Major advance for fast charger

The fast charger gave provided this custom vehicle with a 400 km range in a small fraction of the time needed using normal methods

A German project has developed a fast-charger design that can provide 400 km of range for an EV in only 15 minutes (writes Nick Flaherty).

The project, called “Direct Superfast charging for the Electric vehicle”, brought together the hofer powertrain company, Bochum University of Applied Sciences, innolectric, Keysight Technologies, Sensor-Technik Wiedemann (STW) and Voltavision to analyse and optimise the entire energy flow chain from the power grid to the charging electronics, and from the charging cable to the vehicle’s battery.

The project developed a 450 kW fast-charging station and a prototype vehicle with the 400 km range. With an average discharge power of 70 kW and a discharge energy of 90.3 kWh, the overall efficiency was 92%.

For a range of 400 km and the 88 kWh required for that, charging process with a power of 50 kW normally takes more than one-and-a-half hours.

“The challenge of the research was to further optimise this charging power and, to that end, to modify and further develop the electronic components, charging cable technology and vehicle battery that have been common on the market to date,” said Prof Kai Andre Bohm, professor at Esslingen University of Applied Sciences and the project’s manager.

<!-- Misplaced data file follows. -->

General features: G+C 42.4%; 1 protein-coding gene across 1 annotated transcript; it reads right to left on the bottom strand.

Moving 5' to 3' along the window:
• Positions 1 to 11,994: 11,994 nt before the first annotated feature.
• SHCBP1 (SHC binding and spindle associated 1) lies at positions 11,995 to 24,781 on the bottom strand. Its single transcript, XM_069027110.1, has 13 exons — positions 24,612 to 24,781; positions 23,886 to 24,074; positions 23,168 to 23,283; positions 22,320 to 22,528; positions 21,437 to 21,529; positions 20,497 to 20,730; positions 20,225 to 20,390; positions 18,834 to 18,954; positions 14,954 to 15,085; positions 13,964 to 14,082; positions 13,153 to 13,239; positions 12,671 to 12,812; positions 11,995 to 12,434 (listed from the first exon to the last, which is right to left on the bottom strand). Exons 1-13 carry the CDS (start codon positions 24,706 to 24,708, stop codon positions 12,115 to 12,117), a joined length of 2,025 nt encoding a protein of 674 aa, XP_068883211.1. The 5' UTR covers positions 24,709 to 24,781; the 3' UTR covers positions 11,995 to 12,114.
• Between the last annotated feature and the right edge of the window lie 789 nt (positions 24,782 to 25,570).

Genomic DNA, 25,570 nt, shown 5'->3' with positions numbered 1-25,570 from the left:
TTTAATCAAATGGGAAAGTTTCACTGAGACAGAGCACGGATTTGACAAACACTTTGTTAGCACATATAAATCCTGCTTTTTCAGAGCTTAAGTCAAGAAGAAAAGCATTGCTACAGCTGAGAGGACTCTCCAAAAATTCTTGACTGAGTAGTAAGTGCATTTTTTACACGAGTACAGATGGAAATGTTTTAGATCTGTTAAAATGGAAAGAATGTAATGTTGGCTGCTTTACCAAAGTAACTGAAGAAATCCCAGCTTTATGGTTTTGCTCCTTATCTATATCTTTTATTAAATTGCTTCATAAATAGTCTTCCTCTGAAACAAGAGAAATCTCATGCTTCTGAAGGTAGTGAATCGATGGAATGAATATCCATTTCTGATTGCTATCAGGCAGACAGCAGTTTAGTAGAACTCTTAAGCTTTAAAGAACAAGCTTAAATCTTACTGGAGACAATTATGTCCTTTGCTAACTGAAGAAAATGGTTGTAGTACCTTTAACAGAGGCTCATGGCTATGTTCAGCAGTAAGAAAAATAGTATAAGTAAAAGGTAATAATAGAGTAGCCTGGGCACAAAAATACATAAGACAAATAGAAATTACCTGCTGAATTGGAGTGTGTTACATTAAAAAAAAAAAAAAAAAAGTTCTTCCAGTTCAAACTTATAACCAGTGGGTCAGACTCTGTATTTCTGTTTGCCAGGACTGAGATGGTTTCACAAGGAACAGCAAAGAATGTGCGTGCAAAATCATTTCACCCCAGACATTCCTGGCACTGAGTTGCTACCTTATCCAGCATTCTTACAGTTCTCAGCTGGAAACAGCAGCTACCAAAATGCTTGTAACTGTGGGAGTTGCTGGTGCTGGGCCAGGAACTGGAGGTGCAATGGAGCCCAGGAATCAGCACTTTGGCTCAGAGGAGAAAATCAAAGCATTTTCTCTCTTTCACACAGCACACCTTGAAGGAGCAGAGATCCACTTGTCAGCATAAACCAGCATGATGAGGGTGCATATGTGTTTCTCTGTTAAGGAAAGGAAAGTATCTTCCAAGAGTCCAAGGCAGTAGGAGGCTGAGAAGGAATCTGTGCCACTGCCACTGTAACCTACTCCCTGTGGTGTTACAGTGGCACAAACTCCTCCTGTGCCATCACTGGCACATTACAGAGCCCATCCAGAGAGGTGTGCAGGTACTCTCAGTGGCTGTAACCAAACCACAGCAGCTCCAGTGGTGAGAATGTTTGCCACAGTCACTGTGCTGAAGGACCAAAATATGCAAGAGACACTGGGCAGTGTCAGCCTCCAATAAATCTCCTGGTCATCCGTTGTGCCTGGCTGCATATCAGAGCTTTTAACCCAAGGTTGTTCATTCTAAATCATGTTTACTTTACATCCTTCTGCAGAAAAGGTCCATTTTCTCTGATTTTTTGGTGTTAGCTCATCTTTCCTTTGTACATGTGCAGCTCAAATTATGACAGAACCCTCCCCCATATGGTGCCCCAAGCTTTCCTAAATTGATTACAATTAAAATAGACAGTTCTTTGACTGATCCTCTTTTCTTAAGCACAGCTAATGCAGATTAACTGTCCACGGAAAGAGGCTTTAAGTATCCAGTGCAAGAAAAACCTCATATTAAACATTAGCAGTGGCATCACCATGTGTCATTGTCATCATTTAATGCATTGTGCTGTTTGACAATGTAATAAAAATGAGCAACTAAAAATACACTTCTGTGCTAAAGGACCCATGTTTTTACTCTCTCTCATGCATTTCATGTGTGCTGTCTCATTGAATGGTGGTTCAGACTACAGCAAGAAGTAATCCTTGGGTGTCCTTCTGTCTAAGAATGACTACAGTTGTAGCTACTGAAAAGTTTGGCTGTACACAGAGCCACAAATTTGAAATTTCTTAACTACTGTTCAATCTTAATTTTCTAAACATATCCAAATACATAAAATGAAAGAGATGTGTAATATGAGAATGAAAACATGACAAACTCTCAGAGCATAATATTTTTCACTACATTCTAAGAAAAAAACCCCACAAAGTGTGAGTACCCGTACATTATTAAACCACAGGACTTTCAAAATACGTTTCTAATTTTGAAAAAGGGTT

Innolectric developed a new standards-compliant charging comms system, the DC Charging Controller, specifically for the fast-charging process.

Keysight Technologies designed the power electronics, which enables power of up to 450 kW by using SiC technology. This was used in the prototype vehicle from Bochum University of Applied Sciences that takes 400 kW of power at 460 A and up to 900 V. This would overload a normal vehicle with a common vehicle battery by a factor of four, because the power loss in the battery increases roughly quadratically with the charging current.

The battery was developed by hofer powertrain and the University of Bochum to achieve a balance between heat generation, service life and range. It has an energy density of 210 Wh/kg and an output of 645-903 V, and can hold around 128 kWh.

Various strategies for the charging process were also tested by hofer powertrain and Bochum University. The selection of the cells allowed a charging process with a constant current of 460 A  without the need for elaborate cooling, as the battery’s temperature rises by only 26 ºC during the charging process. The BMS, which enables high voltages and maximum charging power, was implemented by the Sensor-Technik Wiedemann (STW).